When Professor Russell injured his legs in 2017 and ended up in the Bridgepoint hospital for three months, I went to visit and have a talk with him. I ended up suggesting that I could come in weekly, and I did. Sometimes only for half an hour, sometimes for three or four hour chats that spanned his vast experience in scholarship and dealing with governments. We talked about political philosophy, the environment, his history with government commissions, the proper role of the security services, Quebec’s place in Canada, Canada’s place relative to the United States, nuclear weapons, and much more besides.

Professor Russell saw the roots of studying politics in history and ethics, and always maintained a focus on how we ought to live together and what we can achieve through sound laws and institutions. As a Rhodes Scholar, he studied politics, philosophy, and economics together. He was not a social scientist seeking to confirm or refute hypotheses, but rather a man who drew on history and philosophy to elucidate how we might all live better together. Peter was not an ideologue, but a man who could admire both Gandhi and the monarchy, and believe that several parties working together can make better policy than a majority government implementing its own political program. We spoke many times about climate change and the paradox of living in a democratic society where the public insist on leaders whose plans are destroying our future, and the tragedy that those who support sufficient action to address the problem cannot get elected.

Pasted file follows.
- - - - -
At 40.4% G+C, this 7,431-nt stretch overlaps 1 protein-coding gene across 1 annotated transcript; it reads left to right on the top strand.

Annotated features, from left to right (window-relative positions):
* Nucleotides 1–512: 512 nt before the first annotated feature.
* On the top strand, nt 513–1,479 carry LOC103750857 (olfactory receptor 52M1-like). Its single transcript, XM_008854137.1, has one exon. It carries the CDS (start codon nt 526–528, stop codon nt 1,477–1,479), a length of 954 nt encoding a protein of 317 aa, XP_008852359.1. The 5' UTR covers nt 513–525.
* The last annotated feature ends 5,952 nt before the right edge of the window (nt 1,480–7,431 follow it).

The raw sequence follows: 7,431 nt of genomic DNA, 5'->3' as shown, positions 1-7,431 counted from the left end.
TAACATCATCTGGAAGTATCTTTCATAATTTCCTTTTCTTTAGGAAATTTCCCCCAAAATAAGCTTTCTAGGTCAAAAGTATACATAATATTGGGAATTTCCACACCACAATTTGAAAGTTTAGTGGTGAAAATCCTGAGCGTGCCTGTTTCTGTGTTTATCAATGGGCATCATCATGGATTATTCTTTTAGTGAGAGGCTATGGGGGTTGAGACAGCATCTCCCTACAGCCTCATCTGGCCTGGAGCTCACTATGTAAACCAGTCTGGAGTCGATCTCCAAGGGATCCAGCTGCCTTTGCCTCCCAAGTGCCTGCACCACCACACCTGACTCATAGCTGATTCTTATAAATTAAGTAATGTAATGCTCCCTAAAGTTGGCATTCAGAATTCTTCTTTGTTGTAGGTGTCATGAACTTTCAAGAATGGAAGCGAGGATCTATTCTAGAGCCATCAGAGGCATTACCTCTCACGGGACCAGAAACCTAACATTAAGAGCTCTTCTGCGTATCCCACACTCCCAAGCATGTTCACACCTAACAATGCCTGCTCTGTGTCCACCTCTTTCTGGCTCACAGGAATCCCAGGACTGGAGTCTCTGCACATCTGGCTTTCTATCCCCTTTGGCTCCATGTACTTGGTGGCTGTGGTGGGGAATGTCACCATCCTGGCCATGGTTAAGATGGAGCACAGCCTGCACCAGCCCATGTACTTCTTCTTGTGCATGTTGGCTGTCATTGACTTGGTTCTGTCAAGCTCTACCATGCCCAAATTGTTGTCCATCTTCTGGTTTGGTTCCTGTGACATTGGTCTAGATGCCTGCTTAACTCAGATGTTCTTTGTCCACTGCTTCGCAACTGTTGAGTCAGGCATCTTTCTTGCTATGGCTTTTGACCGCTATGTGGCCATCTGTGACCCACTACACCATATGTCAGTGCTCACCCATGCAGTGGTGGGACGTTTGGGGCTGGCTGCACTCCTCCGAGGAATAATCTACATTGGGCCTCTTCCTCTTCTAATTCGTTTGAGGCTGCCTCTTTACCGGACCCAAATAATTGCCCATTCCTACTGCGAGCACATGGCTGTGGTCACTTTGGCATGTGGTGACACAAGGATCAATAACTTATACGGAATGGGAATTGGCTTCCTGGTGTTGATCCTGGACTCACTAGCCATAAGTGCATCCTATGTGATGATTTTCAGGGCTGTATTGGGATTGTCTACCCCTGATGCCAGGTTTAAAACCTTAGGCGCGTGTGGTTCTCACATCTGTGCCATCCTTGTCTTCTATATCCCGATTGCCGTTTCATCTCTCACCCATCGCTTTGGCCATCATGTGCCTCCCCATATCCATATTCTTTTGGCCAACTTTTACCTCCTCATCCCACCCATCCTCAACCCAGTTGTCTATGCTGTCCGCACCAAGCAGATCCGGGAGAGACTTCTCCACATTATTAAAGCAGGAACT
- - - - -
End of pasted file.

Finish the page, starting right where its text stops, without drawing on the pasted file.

Peter Russell was a giant: a giant of kindness; a giant of generosity with his time, affection, insight, and knowledge; and a giant of humour. He was never hung up on his own suffering, always cheering others on. He was a giant of humility – a man you could have taken a long intercity bus ride with and never have learned of his decorated career and accomplishments. He was also a giant of honesty – he would tell you straight up when he disagreed with you and why, and was remarkably willing to share himself in his writing and teaching